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Home / Articles / News / News Briefs /  Sunshine State?
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Sunshine State?

April 2, 2014, 12:25 am

New Mexico’s Inspection of Public Records Act—the state’s sunshine law that serves as the statutory tool for citizens to access government information—says that “all persons are entitled to the greatest possible information regarding the affairs of government and the official acts of public officers and employees.” Gov. Susana Martinez is facing various court battles that accuse the Republican of violating that act by failing to furnish information related to her travel expenses, appointments and cell phone calls.

Most recently, her counsel argued in District Court that an injunction sought by the Associated Press to turn over the records would violate the constitutional doctrine of separation of powers and that the wire service needs a warrant, the AP reports. The governor’s office argues that turning over records related to certain cell phone calls, security detail expenses and calendar appointments would create a security risk for the governor and her family.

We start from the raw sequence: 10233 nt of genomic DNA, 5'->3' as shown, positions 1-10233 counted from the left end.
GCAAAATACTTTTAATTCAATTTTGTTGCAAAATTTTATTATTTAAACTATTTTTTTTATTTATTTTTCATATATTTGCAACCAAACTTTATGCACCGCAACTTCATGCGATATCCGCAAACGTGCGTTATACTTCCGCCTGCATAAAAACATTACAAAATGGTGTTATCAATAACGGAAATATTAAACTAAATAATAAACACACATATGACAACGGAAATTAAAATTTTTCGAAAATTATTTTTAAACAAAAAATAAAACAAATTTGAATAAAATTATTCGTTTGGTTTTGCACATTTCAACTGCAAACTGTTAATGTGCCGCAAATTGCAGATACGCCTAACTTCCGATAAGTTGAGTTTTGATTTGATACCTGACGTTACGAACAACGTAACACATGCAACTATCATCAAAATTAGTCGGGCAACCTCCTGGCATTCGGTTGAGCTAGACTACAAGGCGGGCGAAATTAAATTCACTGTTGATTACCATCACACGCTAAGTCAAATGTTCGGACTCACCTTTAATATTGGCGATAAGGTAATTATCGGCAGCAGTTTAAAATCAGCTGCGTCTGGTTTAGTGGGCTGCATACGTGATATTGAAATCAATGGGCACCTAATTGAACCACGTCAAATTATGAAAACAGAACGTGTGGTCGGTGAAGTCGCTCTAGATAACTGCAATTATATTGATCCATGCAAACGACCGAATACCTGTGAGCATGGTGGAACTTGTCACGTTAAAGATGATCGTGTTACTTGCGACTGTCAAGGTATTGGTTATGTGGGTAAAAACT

Martinez—whose office has declared her administration the “most transparent” in the state’s history—is making a novel argument. No New Mexico judge has upheld that it would violate that part of the US Constitution to compel a state agency to turn over records requested under sunshine law, according to the New Mexico Foundation for Open Government.

Meanwhile Martinez’ Department of Finance and Administration has failed to respond to SFR’s June 2013 request for taxpayer expenses made by Martinez’ state-issued security detail as she makes out-of-state trips—many of them to fundraise on the national circuit. SFR’s September 2013 lawsuit against the governor seeking other records has yet to have a court hearing.

NMFOG Executive Director Susan Boe notes the process to compel the enforcement of IPRA through the courts is a long one. “Justice is slow,” she says.

 

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